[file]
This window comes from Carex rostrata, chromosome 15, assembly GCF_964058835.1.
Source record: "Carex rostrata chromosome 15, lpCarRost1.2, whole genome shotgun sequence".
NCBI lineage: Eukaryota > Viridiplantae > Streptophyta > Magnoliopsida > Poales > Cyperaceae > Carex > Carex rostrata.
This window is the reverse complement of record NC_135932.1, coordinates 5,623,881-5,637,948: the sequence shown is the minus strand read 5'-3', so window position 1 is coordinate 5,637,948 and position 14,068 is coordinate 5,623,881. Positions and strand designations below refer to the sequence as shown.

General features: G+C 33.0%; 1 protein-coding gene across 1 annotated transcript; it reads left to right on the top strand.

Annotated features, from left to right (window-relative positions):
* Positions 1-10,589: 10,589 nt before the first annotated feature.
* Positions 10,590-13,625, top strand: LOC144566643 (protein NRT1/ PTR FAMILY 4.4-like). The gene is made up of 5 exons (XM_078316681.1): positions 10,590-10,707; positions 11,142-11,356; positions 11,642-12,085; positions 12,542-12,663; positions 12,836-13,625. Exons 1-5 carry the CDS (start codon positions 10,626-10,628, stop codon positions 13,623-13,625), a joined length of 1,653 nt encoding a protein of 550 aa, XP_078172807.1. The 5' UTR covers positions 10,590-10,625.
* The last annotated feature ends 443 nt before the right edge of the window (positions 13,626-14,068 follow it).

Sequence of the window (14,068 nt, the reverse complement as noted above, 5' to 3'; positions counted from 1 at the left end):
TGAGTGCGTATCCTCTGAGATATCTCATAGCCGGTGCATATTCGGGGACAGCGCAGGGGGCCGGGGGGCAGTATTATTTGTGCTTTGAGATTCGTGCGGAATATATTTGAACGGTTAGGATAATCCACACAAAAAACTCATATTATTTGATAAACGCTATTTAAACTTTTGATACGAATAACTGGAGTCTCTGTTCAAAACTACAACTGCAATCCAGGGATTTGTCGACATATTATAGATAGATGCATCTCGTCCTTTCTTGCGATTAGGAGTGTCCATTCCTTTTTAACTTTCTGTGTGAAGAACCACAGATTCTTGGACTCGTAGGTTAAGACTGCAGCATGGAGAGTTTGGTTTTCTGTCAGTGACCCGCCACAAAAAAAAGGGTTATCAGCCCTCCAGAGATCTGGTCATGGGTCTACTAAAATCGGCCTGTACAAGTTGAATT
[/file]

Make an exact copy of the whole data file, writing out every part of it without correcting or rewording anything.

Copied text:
This window comes from Carex rostrata, chromosome 15, assembly GCF_964058835.1.
Source record: "Carex rostrata chromosome 15, lpCarRost1.2, whole genome shotgun sequence".
NCBI lineage: Eukaryota > Viridiplantae > Streptophyta > Magnoliopsida > Poales > Cyperaceae > Carex > Carex rostrata.
This window is the reverse complement of record NC_135932.1, coordinates 5,623,881-5,637,948: the sequence shown is the minus strand read 5'-3', so window position 1 is coordinate 5,637,948 and position 14,068 is coordinate 5,623,881. Positions and strand designations below refer to the sequence as shown.

General features: G+C 33.0%; 1 protein-coding gene across 1 annotated transcript; it reads left to right on the top strand.

Annotated features, from left to right (window-relative positions):
* Positions 1-10,589: 10,589 nt before the first annotated feature.
* Positions 10,590-13,625, top strand: LOC144566643 (protein NRT1/ PTR FAMILY 4.4-like). The gene is made up of 5 exons (XM_078316681.1): positions 10,590-10,707; positions 11,142-11,356; positions 11,642-12,085; positions 12,542-12,663; positions 12,836-13,625. Exons 1-5 carry the CDS (start codon positions 10,626-10,628, stop codon positions 13,623-13,625), a joined length of 1,653 nt encoding a protein of 550 aa, XP_078172807.1. The 5' UTR covers positions 10,590-10,625.
* The last annotated feature ends 443 nt before the right edge of the window (positions 13,626-14,068 follow it).

Sequence of the window (14,068 nt, the reverse complement as noted above, 5' to 3'; positions counted from 1 at the left end):
TGAGTGCGTATCCTCTGAGATATCTCATAGCCGGTGCATATTCGGGGACAGCGCAGGGGGCCGGGGGGCAGTATTATTTGTGCTTTGAGATTCGTGCGGAATATATTTGAACGGTTAGGATAATCCACACAAAAAACTCATATTATTTGATAAACGCTATTTAAACTTTTGATACGAATAACTGGAGTCTCTGTTCAAAACTACAACTGCAATCCAGGGATTTGTCGACATATTATAGATAGATGCATCTCGTCCTTTCTTGCGATTAGGAGTGTCCATTCCTTTTTAACTTTCTGTGTGAAGAACCACAGATTCTTGGACTCGTAGGTTAAGACTGCAGCATGGAGAGTTTGGTTTTCTGTCAGTGACCCGCCACAAAAAAAAGGGTTATCAGCCCTCCAGAGATCTGGTCATGGGTCTACTAAAATCGGCCTGTACAAGTTGAATT